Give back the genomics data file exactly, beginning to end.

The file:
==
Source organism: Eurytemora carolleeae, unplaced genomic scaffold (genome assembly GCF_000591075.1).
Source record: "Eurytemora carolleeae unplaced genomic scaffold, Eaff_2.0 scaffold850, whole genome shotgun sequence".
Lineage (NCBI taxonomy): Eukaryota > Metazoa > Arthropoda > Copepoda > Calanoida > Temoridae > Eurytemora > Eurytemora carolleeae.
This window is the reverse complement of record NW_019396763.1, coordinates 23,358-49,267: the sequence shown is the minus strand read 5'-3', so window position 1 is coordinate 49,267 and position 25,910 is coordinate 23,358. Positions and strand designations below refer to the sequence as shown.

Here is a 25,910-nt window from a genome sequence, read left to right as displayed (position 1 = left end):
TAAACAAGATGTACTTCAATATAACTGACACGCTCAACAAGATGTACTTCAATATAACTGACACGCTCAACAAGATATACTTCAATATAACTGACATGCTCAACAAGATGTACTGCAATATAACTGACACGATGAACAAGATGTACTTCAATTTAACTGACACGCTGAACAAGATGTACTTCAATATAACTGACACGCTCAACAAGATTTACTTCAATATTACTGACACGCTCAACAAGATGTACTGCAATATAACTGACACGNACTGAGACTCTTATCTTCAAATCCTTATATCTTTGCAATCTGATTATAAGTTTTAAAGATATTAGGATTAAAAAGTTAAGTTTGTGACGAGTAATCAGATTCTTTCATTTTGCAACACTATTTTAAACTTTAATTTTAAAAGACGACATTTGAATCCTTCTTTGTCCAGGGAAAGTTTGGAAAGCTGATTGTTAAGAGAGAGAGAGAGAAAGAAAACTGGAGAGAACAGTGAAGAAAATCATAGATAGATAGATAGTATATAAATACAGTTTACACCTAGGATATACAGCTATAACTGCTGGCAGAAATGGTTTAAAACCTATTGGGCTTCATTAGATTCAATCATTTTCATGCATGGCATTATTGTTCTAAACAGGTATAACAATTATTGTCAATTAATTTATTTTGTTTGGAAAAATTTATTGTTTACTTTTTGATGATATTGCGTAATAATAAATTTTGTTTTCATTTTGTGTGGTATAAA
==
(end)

Source organism: Eurytemora carolleeae, unplaced genomic scaffold (genome assembly GCF_000591075.1).
Source record: "Eurytemora carolleeae unplaced genomic scaffold, Eaff_2.0 scaffold850, whole genome shotgun sequence".
Lineage (NCBI taxonomy): Eukaryota > Metazoa > Arthropoda > Copepoda > Calanoida > Temoridae > Eurytemora > Eurytemora carolleeae.
This window is the reverse complement of record NW_019396763.1, coordinates 23,358-49,267: the sequence shown is the minus strand read 5'-3', so window position 1 is coordinate 49,267 and position 25,910 is coordinate 23,358. Positions and strand designations below refer to the sequence as shown.

Here is a 25,910-nt window from a genome sequence, read left to right as displayed (position 1 = left end):
TAAACAAGATGTACTTCAATATAACTGACACGCTCAACAAGATGTACTTCAATATAACTGACACGCTCAACAAGATATACTTCAATATAACTGACATGCTCAACAAGATGTACTGCAATATAACTGACACGATGAACAAGATGTACTTCAATTTAACTGACACGCTGAACAAGATGTACTTCAATATAACTGACACGCTCAACAAGATTTACTTCAATATTACTGACACGCTCAACAAGATGTACTGCAATATAACTGACACGNACTGAGACTCTTATCTTCAAATCCTTATATCTTTGCAATCTGATTATAAGTTTTAAAGATATTAGGATTAAAAAGTTAAGTTTGTGACGAGTAATCAGATTCTTTCATTTTGCAACACTATTTTAAACTTTAATTTTAAAAGACGACATTTGAATCCTTCTTTGTCCAGGGAAAGTTTGGAAAGCTGATTGTTAAGAGAGAGAGAGAGAAAGAAAACTGGAGAGAACAGTGAAGAAAATCATAGATAGATAGATAGTATATAAATACAGTTTACACCTAGGATATACAGCTATAACTGCTGGCAGAAATGGTTTAAAACCTATTGGGCTTCATTAGATTCAATCATTTTCATGCATGGCATTATTGTTCTAAACAGGTATAACAATTATTGTCAATTAATTTATTTTGTTTGGAAAAATTTATTGTTTACTTTTTGATGATATTGCGTAATAATAAATTTTGTTTTCATTTTGTGTGGTATAAA